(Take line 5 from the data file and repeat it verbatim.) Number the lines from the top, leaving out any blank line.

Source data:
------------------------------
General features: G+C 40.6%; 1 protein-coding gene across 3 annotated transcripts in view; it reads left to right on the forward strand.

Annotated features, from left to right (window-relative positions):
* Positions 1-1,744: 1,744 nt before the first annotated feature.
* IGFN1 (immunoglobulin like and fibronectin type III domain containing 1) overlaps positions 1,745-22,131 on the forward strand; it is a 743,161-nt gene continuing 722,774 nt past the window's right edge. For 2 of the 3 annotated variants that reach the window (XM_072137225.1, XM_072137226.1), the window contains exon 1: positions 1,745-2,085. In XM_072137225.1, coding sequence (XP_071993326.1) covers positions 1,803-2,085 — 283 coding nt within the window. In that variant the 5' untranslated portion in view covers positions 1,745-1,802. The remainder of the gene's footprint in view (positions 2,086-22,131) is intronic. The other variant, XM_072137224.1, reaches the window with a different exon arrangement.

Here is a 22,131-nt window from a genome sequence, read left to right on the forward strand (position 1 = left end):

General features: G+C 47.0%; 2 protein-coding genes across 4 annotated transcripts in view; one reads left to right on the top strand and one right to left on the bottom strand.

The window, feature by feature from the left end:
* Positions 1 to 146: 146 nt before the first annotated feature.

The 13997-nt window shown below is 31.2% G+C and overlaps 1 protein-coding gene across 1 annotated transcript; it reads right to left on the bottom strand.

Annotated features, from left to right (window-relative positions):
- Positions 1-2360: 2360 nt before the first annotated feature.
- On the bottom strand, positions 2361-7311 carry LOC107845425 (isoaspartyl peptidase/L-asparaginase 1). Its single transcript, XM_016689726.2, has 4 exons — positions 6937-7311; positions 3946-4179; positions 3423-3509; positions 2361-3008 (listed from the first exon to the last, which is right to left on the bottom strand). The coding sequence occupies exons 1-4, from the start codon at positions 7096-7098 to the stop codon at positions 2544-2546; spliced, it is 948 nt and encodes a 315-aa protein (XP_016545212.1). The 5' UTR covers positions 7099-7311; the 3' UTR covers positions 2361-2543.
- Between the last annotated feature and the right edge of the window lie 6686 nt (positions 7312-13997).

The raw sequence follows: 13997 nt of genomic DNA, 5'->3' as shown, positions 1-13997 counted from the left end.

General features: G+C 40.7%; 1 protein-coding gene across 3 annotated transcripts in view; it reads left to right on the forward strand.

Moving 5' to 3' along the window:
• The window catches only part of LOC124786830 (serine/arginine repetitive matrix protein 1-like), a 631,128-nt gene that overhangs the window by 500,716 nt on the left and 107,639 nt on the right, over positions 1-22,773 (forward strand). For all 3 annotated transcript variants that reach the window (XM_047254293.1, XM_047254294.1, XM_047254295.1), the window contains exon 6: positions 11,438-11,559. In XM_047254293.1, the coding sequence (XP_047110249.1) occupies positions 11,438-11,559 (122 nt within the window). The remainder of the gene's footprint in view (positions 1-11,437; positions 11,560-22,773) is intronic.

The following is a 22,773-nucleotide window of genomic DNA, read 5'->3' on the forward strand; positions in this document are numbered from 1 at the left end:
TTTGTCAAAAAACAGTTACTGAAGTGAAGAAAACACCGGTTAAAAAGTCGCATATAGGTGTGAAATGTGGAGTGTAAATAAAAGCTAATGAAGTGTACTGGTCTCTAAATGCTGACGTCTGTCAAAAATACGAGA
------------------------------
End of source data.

Here is a 22,131-nt window from a genome sequence, read left to right on the forward strand (position 1 = left end):